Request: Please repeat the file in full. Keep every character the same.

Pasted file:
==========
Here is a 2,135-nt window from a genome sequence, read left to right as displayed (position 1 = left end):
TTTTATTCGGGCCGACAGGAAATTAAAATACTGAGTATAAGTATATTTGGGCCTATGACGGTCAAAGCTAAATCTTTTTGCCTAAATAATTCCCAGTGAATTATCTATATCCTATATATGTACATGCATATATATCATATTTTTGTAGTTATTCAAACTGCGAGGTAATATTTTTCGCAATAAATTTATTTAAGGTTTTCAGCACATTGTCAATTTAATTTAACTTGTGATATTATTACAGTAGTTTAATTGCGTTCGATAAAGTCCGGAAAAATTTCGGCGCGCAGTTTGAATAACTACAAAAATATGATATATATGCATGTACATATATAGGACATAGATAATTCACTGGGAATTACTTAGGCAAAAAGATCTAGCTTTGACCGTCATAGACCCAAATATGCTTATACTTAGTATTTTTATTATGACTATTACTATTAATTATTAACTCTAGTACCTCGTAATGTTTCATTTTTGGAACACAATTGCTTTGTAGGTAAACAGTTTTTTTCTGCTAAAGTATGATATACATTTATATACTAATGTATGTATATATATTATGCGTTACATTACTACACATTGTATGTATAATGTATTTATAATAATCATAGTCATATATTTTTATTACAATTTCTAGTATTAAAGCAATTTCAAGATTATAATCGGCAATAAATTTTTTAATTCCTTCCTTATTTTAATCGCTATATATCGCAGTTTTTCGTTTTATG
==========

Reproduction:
Here is a 2,135-nt window from a genome sequence, read left to right as displayed (position 1 = left end):
TTTTATTCGGGCCGACAGGAAATTAAAATACTGAGTATAAGTATATTTGGGCCTATGACGGTCAAAGCTAAATCTTTTTGCCTAAATAATTCCCAGTGAATTATCTATATCCTATATATGTACATGCATATATATCATATTTTTGTAGTTATTCAAACTGCGAGGTAATATTTTTCGCAATAAATTTATTTAAGGTTTTCAGCACATTGTCAATTTAATTTAACTTGTGATATTATTACAGTAGTTTAATTGCGTTCGATAAAGTCCGGAAAAATTTCGGCGCGCAGTTTGAATAACTACAAAAATATGATATATATGCATGTACATATATAGGACATAGATAATTCACTGGGAATTACTTAGGCAAAAAGATCTAGCTTTGACCGTCATAGACCCAAATATGCTTATACTTAGTATTTTTATTATGACTATTACTATTAATTATTAACTCTAGTACCTCGTAATGTTTCATTTTTGGAACACAATTGCTTTGTAGGTAAACAGTTTTTTTCTGCTAAAGTATGATATACATTTATATACTAATGTATGTATATATATTATGCGTTACATTACTACACATTGTATGTATAATGTATTTATAATAATCATAGTCATATATTTTTATTACAATTTCTAGTATTAAAGCAATTTCAAGATTATAATCGGCAATAAATTTTTTAATTCCTTCCTTATTTTAATCGCTATATATCGCAGTTTTTCGTTTTATG